6/15/18 6:02 PM as a reply to Nick O.
[quote=]

This is a half-joking question but IF, hypothetically, you discovered absolute meaning in this universe somewhere down the road, would it bum you out? To the extent that this meaning suggested some flaw in existence that must be fixed, it would bum me out.  That said, I have searched for it far and wide and deeply into my mind and know that no such meaning can exist.  It is like being a racist - believing in intrinsic meaning requires a belief in difference and seperation where no difference or seperation exists. 

If you discovered absolute meaning in the universe, how would you know and what could it be? 

RE: On emptiness, nihilism, materialism and apriori perfection
Answer
6/15/18 7:48 PM as a reply to seth tapper.
seth tapper:


All of my emotions arise due to environmental triggers. In meditation, I have not had them for years. In daily life, for instance, I never get angry except in the moment when I might "lose my temper". It is not that I am a saint, it is just that I spent a lot of time watching my mind and know I have no control and I assume no one else does either. When Trump does some awful action, I get triggered and disgusted but I do not ruminate on what an evil son of a bitch he is.
Can you see the denial/bypassing in these statements?



I also do not think that the matrialism that I am using has anything to do with the vanguard of scientific understanding. It is just a metaphor that is easy for me to understand in many contexts and that has no room in it for meaning or agency.
Can you see that you both believe and don't believe what you are saying, so that it's pointless to really take what you are saying and debate it?



(I really do like the poem)

RE: On emptiness, nihilism, materialism and apriori perfection
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6/15/18 8:39 PM as a reply to shargrol.
We seem to be ships passing in the night.  I feel like you dont understand what I am saying and you feel like I dont understand you.  Thanks for the feedback though! 

RE: On emptiness, nihilism, materialism and apriori perfection
Answer
6/16/18 12:42 AM as a reply to seth tapper.
When I walk into the forest, it seems to be beautiful for no reason. Everything in the universe from the stars in the sky to the waves on the sea appear to be randomly ordered. From simple observation of matter, it shouldn't make sense for there to be meaning.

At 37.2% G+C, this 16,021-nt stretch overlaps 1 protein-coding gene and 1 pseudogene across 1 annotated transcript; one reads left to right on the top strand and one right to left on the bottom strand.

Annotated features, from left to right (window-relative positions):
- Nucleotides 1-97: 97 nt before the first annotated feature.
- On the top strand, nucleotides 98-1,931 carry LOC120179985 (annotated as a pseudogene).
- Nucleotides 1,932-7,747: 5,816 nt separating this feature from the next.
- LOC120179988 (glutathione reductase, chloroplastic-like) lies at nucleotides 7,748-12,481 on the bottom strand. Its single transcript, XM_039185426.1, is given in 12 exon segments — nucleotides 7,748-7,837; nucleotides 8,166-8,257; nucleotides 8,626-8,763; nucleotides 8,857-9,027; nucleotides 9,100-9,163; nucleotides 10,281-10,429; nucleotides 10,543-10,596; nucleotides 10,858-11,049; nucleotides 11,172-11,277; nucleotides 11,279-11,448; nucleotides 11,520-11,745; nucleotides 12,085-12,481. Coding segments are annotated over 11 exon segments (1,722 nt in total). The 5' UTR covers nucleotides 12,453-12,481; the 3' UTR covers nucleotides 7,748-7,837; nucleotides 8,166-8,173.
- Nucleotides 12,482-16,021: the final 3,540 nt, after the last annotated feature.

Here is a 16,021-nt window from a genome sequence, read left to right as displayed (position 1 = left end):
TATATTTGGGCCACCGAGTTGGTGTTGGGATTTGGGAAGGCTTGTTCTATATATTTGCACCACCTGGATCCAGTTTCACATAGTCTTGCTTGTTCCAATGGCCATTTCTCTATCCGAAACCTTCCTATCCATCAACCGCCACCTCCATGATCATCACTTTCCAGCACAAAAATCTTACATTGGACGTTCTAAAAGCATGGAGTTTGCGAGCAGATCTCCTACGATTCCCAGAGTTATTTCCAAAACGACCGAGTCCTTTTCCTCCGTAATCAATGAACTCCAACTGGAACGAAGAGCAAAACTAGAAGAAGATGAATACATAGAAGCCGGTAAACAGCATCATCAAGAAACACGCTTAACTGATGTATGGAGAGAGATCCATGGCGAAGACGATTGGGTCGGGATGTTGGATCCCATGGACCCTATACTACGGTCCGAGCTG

But then I have experiences where there seems to be a very intelligent process wrapped up in it all that's beyond meaningless entropy. Life has unfolded from this point of view in a way that does not appear random or meaningless. As I struggle and fail to find a better way to describe this, I know deeply that we're all trying to point to the same thing but come at it from different angles as language can only be reduced so coarsely. Hell, how many subtlely different terminological expressions of the word "meaning" have been inferred?

I suppose what I mean by "meaning" in this instance, is a perfectly lawful running process of learning and becoming. Not random. Not pointless. Goalless, yet enthusiastic. Very alive! To this, you could say, "yes, a perfect process that has no meaning". And we could "mean" the same thing. And the circle would continue on and on and on.

RE: On emptiness, nihilism, materialism and apriori perfection
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6/16/18 6:13 AM as a reply to seth tapper.
seth tapper:
We seem to be ships passing in the night.  I feel like you dont understand what I am saying and you feel like I dont understand you.  Thanks for the feedback though! 

Welcome and no worries! These conceptual conversations are always wrought with difficulty. It's so much easier to have practice conversations, like "I was on retreat and this and this happened and I felt this resistance" etc. Ultimately, although reading/study/verbalizing is all good, I feel like practice itself is the guide and if there is any confusion about one's mind, it's most direct to take a day or days off, keep a strict sit/walk schedule and see what happens. This practice stuff works just fine for illiterate folks in feudal societies, no internet conversations or ideas from molecular biology or sub-atomic physics are needed! emoticon  Even students of the same teacher wind up thinking and articulating this stuff differently.

RE: On emptiness, nihilism, materialism and apriori perfection
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6/16/18 8:20 AM as a reply to Nick O.
Nick O:
When I walk into the forest, it seems to be beautiful for no reason. Everything in the universe from the stars in the sky to the waves on the sea appear to be randomly ordered. From simple observation of matter, it shouldn't make sense for there to be meaning.